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0

when you writing an essays or something like that, or in a informal communication(daily chat) you can use “儿” as you like ,but in some formal case, especially writing documents,you'd better not use it,


0

Well 儿 can appear in formal language. We Chinese speakers don't really care so much. Actually it can mean something different with or without 儿 in different contexts.


7

In most Cantonese speakers I know, 廿 is still a colloquial item of vocabulary, replaced with 二十 in usual formal writing; but 廿 remains a very common alternative, for counting as well as enumerating. According to CantoDict, the pronunciation "a" is the most common. This is verified in my experience; the variant with "e" I've not heard this before myself, but ...


3

Their pronunciations (both Cantonese and Madarin) can be found on Wikipedia: 廿 niàn 卅 sà 卌 xì These three words can be found in poems, but are rarely used in mandar today, usually we use "二十/三十/四十" to represent twenty/thirty/forty. To be specific: 廿 is wildly used in some dialects (as far as I know in Zhejiang Province): we use "廿二" for 22. 卅: is used ...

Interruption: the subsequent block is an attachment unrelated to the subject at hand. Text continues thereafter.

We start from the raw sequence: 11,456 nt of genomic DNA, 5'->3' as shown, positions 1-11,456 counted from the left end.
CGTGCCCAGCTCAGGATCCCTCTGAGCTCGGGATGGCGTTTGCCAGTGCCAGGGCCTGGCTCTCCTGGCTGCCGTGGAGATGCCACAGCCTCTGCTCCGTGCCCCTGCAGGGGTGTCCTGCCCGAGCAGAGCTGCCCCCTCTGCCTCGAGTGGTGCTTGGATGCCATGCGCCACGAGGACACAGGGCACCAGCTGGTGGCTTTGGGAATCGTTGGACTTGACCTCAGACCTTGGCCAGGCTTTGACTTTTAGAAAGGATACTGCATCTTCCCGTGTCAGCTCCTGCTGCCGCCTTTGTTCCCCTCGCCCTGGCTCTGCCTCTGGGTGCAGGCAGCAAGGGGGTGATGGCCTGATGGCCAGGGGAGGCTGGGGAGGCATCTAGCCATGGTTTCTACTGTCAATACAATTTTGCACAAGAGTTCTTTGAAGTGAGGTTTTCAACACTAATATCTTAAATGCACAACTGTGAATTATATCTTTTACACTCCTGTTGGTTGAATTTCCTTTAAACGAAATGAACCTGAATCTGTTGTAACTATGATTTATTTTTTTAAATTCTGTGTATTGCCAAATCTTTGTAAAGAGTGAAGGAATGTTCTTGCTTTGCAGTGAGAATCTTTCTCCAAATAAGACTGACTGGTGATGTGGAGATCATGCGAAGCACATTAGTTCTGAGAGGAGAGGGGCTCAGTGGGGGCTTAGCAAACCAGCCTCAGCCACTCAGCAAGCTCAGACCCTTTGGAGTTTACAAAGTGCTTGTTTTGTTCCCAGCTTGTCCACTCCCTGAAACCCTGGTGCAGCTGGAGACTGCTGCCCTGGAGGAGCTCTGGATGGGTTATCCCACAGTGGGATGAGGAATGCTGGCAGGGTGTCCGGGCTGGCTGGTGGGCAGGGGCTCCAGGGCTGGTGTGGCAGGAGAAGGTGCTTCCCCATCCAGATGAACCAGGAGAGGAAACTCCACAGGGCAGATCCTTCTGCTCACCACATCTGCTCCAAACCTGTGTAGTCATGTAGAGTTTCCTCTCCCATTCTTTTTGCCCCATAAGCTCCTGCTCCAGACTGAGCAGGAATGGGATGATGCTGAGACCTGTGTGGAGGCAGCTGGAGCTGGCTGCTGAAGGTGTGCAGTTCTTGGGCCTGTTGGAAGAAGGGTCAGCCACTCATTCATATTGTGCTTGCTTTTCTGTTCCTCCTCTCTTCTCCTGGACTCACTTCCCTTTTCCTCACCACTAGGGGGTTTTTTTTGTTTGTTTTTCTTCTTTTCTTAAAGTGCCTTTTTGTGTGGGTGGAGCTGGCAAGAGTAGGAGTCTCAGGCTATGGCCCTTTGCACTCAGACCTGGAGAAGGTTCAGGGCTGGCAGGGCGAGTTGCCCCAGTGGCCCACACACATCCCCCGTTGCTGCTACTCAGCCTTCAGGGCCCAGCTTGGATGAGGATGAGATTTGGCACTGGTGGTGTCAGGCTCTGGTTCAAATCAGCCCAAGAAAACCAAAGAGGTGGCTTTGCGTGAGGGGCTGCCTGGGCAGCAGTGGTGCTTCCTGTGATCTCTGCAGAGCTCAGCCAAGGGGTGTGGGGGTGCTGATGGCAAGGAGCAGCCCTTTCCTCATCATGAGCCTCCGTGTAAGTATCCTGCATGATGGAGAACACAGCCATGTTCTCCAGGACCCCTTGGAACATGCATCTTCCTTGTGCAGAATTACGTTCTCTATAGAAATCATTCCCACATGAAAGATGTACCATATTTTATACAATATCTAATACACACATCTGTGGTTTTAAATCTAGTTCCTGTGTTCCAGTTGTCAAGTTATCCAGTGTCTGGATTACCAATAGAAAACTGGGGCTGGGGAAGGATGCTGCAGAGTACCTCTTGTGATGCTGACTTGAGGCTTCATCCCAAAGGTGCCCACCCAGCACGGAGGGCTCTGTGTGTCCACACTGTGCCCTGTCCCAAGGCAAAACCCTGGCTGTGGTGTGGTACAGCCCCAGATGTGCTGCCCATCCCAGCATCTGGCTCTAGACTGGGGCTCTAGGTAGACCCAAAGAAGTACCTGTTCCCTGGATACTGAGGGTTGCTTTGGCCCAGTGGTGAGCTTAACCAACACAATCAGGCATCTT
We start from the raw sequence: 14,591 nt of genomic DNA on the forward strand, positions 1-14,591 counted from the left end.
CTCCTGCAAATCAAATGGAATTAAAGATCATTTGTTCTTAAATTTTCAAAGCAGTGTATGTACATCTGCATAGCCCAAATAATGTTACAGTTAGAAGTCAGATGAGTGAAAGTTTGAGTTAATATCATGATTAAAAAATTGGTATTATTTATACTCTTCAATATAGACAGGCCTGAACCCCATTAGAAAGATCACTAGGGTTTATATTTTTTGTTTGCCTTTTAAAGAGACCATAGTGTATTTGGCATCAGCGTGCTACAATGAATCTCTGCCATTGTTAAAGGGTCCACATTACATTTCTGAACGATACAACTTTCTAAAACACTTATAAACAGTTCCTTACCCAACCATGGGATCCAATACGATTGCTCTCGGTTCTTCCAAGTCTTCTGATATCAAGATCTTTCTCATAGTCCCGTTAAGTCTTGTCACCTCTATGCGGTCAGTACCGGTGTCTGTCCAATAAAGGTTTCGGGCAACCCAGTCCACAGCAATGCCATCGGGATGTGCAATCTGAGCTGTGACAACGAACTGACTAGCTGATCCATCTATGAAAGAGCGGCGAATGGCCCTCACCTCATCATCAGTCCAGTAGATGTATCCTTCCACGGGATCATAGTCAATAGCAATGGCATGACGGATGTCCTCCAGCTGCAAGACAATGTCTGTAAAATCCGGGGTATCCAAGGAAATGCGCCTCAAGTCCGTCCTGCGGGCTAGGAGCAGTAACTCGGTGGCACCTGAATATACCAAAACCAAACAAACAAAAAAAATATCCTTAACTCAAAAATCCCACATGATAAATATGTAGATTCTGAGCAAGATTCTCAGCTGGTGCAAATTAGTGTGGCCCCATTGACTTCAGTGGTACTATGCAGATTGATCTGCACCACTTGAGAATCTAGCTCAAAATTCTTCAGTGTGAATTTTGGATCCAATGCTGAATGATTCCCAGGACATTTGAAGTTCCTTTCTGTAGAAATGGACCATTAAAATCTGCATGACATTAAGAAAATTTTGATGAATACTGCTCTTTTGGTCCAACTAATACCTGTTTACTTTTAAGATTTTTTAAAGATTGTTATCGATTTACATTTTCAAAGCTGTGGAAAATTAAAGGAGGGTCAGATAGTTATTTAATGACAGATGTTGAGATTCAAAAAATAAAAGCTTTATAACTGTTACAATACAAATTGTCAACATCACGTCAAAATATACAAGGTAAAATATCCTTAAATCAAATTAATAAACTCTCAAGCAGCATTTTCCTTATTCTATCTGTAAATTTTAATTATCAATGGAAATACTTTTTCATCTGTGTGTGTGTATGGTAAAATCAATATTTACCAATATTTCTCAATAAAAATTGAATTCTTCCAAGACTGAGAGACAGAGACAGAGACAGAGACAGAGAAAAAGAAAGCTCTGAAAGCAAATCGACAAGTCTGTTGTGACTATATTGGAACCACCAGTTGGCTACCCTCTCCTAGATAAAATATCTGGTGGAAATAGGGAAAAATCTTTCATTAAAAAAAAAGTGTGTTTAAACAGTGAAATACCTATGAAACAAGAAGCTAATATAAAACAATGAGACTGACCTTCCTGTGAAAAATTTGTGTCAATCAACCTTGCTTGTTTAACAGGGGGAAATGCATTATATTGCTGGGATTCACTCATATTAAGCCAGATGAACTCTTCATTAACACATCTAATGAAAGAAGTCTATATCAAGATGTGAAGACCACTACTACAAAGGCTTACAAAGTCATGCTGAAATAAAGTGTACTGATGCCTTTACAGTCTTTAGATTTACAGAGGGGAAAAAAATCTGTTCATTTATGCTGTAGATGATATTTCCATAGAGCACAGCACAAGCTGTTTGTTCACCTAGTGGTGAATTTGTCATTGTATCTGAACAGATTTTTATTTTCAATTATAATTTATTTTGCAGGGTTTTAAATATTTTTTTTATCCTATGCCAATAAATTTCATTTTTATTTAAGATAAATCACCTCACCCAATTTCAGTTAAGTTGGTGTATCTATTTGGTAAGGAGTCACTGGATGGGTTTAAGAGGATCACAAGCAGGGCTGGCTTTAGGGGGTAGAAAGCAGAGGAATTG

1

儿 is Pekingese (beijing dialect), like "lah" in singlish (singapore english). https://en.wikipedia.org/wiki/Beijing_dialect https://en.wikipedia.org/wiki/Singlish#Lah in general, you don't need to write it; unless you want to impress readers that it's pekingese.


1

Standard mandarin pronunciation is [an] (”un” for Americans). Regional speech is [æn], preferably in Sichuan and some southern areas, more so for finals like -uan.


0

according to 國語辭典, it's zhàn http://dict.revised.moe.edu.tw/cgi-bin/cbdic/gsweb.cgi?o=dcbdic&searchid=W00000007820 then, in 漢語多功能字庫, there're 2 pronunciations: http://humanum.arts.cuhk.edu.hk/Lexis/lexi-mf/search.php?word=站 have fun :)



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